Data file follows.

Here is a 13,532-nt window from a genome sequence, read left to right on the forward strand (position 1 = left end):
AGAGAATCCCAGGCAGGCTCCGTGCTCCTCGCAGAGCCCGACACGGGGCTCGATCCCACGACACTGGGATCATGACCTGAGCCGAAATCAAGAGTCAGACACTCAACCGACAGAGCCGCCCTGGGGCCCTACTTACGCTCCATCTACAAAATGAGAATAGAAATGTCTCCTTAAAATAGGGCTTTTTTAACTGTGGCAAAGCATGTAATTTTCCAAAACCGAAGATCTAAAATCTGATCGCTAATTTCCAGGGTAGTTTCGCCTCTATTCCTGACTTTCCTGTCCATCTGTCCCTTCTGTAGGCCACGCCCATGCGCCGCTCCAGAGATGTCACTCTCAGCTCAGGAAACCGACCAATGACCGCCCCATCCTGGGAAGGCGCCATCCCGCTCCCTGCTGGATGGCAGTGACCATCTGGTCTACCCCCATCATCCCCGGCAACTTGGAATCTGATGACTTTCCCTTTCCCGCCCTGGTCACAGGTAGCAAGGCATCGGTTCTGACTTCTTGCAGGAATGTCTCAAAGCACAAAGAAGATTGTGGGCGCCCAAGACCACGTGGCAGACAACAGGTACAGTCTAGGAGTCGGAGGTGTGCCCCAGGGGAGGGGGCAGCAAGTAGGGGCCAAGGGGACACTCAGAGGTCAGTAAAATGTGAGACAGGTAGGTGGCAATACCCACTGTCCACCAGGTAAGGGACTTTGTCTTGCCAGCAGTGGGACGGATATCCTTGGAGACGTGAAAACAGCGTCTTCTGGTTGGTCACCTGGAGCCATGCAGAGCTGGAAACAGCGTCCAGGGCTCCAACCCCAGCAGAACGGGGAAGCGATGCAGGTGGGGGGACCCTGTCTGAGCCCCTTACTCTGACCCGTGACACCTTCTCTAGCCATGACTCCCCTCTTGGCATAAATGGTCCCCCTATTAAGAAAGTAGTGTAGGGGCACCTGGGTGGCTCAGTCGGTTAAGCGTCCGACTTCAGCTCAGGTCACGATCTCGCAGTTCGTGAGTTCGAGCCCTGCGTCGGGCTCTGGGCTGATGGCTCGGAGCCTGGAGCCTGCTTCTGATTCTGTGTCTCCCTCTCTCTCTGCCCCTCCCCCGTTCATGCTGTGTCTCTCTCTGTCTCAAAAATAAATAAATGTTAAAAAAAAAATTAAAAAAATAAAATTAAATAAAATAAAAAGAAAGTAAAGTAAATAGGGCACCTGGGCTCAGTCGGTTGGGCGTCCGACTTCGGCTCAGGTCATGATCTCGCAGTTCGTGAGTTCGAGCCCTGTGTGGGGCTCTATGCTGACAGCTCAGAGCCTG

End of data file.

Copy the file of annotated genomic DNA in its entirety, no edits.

Here is a 13,532-nt window from a genome sequence, read left to right on the forward strand (position 1 = left end):
AGAGAATCCCAGGCAGGCTCCGTGCTCCTCGCAGAGCCCGACACGGGGCTCGATCCCACGACACTGGGATCATGACCTGAGCCGAAATCAAGAGTCAGACACTCAACCGACAGAGCCGCCCTGGGGCCCTACTTACGCTCCATCTACAAAATGAGAATAGAAATGTCTCCTTAAAATAGGGCTTTTTTAACTGTGGCAAAGCATGTAATTTTCCAAAACCGAAGATCTAAAATCTGATCGCTAATTTCCAGGGTAGTTTCGCCTCTATTCCTGACTTTCCTGTCCATCTGTCCCTTCTGTAGGCCACGCCCATGCGCCGCTCCAGAGATGTCACTCTCAGCTCAGGAAACCGACCAATGACCGCCCCATCCTGGGAAGGCGCCATCCCGCTCCCTGCTGGATGGCAGTGACCATCTGGTCTACCCCCATCATCCCCGGCAACTTGGAATCTGATGACTTTCCCTTTCCCGCCCTGGTCACAGGTAGCAAGGCATCGGTTCTGACTTCTTGCAGGAATGTCTCAAAGCACAAAGAAGATTGTGGGCGCCCAAGACCACGTGGCAGACAACAGGTACAGTCTAGGAGTCGGAGGTGTGCCCCAGGGGAGGGGGCAGCAAGTAGGGGCCAAGGGGACACTCAGAGGTCAGTAAAATGTGAGACAGGTAGGTGGCAATACCCACTGTCCACCAGGTAAGGGACTTTGTCTTGCCAGCAGTGGGACGGATATCCTTGGAGACGTGAAAACAGCGTCTTCTGGTTGGTCACCTGGAGCCATGCAGAGCTGGAAACAGCGTCCAGGGCTCCAACCCCAGCAGAACGGGGAAGCGATGCAGGTGGGGGGACCCTGTCTGAGCCCCTTACTCTGACCCGTGACACCTTCTCTAGCCATGACTCCCCTCTTGGCATAAATGGTCCCCCTATTAAGAAAGTAGTGTAGGGGCACCTGGGTGGCTCAGTCGGTTAAGCGTCCGACTTCAGCTCAGGTCACGATCTCGCAGTTCGTGAGTTCGAGCCCTGCGTCGGGCTCTGGGCTGATGGCTCGGAGCCTGGAGCCTGCTTCTGATTCTGTGTCTCCCTCTCTCTCTGCCCCTCCCCCGTTCATGCTGTGTCTCTCTCTGTCTCAAAAATAAATAAATGTTAAAAAAAAAATTAAAAAAATAAAATTAAATAAAATAAAAAGAAAGTAAAGTAAATAGGGCACCTGGGCTCAGTCGGTTGGGCGTCCGACTTCGGCTCAGGTCATGATCTCGCAGTTCGTGAGTTCGAGCCCTGTGTGGGGCTCTATGCTGACAGCTCAGAGCCTG